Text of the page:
Johnny Depp and Amber Heard clearly did not have the healthiest of marriages, but in Tinseltown, who really does?
Over the years we’ve seen multiple iconic Hollywood couples divorce in very public manners – think Brad Pitt who got with Mr and Mrs Smith co-star Angelina Jolie the second he called it quits with Friends’ Jennifer Aniston, or Katy Perry who had an entire documentary of her struggling to cope with her divorce with comedian Russel Brand whilst on her yearlong California Dreams tour. Hollywood’s history is filled with marriage and divorces, multiple times, and even those who marry, divorce, and marry each other again.
But even by Hollywood’s standard, Depp and Heard’s four-year divorce case is an ugly back and forth filled with violence and abuse.
The couple met in 2009 on the set of The Rum Diary, got together while filming and got married in 2015 in a private ceremony but Heard filed for a divorce a year later, accusing Depp of domestic abuse, usually while under the influence of drugs and alcohol. Depp denied the charges and a police investigation found no evidence of such. The divorce finally went through in 2017 and Heard accepted a US$7 million settlement as part of their divorce, of which she donated to charity. What seemed like an ending, was actually the beginning of the worst to come.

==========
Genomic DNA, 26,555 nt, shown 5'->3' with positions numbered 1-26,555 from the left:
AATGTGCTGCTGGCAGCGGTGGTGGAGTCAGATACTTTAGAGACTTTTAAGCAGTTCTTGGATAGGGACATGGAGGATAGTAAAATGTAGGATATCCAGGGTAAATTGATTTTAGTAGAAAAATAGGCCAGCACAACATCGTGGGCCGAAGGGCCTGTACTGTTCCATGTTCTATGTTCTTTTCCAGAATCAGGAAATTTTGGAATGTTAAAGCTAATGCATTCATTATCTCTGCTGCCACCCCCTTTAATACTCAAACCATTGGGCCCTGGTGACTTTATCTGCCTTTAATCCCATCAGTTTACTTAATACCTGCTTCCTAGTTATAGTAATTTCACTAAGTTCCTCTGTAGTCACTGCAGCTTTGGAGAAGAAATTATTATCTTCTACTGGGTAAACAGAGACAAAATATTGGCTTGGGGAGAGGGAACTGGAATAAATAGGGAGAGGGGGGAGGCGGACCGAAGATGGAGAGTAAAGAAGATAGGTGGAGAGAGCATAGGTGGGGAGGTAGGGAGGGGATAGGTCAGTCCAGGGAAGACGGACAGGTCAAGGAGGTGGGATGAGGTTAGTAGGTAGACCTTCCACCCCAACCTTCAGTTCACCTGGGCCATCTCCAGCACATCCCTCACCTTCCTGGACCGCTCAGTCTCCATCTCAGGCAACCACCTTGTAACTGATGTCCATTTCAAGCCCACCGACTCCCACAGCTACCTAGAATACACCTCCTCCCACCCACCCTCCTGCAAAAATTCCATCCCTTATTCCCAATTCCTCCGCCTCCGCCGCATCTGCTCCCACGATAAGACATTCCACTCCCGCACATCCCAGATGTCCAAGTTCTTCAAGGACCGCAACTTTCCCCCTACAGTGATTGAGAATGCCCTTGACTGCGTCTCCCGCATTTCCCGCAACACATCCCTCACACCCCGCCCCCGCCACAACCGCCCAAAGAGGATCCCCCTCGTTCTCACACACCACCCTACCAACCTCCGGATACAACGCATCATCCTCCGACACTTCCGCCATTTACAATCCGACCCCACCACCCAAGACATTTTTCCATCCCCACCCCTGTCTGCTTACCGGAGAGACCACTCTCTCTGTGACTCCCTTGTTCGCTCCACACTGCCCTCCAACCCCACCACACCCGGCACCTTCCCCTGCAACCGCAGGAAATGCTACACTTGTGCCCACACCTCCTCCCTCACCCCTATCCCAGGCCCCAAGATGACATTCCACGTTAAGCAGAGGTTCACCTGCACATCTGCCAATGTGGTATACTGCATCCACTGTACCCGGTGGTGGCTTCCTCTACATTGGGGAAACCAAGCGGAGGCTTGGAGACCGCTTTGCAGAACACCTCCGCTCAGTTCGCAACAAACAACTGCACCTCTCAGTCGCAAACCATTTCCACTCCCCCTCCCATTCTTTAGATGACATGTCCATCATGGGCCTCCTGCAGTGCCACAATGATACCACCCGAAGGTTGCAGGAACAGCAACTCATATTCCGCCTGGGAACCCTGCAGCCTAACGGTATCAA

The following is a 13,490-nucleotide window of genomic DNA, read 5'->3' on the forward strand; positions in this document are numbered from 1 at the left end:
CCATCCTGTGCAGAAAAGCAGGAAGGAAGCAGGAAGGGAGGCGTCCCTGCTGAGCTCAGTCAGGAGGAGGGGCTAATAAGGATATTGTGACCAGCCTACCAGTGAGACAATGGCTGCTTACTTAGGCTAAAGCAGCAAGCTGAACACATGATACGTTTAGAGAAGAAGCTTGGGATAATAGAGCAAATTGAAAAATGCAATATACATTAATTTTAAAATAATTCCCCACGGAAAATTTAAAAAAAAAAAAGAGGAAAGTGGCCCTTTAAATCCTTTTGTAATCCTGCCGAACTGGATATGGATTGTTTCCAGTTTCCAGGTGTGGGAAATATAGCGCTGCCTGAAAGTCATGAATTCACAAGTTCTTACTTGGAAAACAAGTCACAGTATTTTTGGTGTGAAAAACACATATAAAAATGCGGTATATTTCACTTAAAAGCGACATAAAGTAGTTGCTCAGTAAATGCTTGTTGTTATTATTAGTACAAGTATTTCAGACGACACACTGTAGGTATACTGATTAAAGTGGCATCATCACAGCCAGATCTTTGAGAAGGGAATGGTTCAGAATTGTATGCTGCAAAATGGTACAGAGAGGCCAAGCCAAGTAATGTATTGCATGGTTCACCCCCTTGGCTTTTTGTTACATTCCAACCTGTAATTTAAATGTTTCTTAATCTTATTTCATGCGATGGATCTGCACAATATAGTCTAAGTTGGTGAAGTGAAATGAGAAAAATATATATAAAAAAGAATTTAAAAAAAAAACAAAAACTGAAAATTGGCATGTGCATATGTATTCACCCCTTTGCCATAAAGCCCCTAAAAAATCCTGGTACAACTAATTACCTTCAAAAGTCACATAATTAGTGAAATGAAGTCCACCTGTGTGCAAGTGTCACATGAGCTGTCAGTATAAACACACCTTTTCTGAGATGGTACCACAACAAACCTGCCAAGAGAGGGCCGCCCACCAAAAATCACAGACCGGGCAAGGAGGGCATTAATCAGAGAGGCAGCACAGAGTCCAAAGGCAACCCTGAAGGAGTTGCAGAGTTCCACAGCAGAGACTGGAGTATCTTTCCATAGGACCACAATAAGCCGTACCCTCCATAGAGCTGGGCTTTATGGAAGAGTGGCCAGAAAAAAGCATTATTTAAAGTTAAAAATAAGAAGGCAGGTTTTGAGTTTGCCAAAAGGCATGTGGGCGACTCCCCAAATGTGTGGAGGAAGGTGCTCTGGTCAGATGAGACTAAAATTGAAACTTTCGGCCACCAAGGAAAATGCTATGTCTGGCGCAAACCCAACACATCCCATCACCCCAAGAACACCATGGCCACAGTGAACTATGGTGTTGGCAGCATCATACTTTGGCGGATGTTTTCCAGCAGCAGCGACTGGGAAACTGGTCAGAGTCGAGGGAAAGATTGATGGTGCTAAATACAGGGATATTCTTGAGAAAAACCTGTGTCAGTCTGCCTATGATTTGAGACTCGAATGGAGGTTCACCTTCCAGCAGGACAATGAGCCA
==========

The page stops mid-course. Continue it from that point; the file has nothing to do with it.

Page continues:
In 2017, Depp was cast in J.K. Rowling’s Fantastic Beasts – a spin-off Harry Potter movie franchise of which the Pirates of The Caribbean actor played the role of dark wizard Grinderwald. The backlash was immediate, and with reason.
Hollywood has historically provided a platform for problematic male celebrities, even when their dark secrets are being put under a spotlight. Chris Brown still has a successful career despite assaulting Rihanna, while Woody Allen still remains a celebrated director-actor despite having a string of sexual assault allegations, including that of his own adopted daughter. It seems that no matter the crimes male celebrities have perpetuated, there will always be a spot reserved for them in the next big flick, the Billboard charts or the director’s seat.
Fantastic Beasts director David Yates and author Rowling defended Depp swiftly, pointing out that the police investigation and the joint letter Heard and Depp put out describing their relationship as “intensely passionate and at times volatile” were proof enough that Depp was innocent of any wrong-doing.
After the first movie, in which he only had a small cameo, Depp went on to do a sequel that placed more emphasis on his character Grindelwald. Shortly after the sequel’s premiere, Heard published an opinion piece on The Washington Post speaking out against domestic violence and advocated for the #MeTooMovement.
In the same year, British newspaper The Sun published an article calling Depp a ‘wife-beater’ and in response, Depp launched a libel claim against the newspaper. But after a gruelling two years, Depp lost the case.